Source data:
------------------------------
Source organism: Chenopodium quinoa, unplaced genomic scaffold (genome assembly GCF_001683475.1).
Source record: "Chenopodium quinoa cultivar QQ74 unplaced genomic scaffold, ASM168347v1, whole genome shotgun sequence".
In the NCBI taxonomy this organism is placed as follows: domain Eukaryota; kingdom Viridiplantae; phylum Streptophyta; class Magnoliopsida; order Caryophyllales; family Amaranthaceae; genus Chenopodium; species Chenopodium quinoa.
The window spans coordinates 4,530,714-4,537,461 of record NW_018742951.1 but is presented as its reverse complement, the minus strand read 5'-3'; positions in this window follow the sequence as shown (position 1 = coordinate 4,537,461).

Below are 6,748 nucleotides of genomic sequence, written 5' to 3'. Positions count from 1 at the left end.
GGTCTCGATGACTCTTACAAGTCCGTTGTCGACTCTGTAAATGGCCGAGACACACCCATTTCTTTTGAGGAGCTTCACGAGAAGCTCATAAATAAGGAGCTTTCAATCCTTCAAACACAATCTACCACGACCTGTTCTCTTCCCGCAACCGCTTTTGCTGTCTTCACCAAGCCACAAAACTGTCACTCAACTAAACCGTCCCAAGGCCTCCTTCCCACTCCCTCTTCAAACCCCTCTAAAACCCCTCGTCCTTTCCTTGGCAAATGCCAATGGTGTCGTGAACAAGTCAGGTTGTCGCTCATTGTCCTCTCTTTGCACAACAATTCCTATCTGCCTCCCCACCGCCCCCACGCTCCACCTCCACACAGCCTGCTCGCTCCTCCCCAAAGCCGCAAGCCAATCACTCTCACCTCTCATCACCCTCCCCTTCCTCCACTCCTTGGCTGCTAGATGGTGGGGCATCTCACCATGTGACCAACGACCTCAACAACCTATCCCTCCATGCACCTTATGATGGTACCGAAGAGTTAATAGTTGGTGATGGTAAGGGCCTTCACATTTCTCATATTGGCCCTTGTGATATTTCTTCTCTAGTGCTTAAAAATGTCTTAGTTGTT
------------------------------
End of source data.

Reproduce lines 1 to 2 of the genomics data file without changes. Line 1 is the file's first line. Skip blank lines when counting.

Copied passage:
Source organism: Chenopodium quinoa, unplaced genomic scaffold (genome assembly GCF_001683475.1).
Source record: "Chenopodium quinoa cultivar QQ74 unplaced genomic scaffold, ASM168347v1, whole genome shotgun sequence".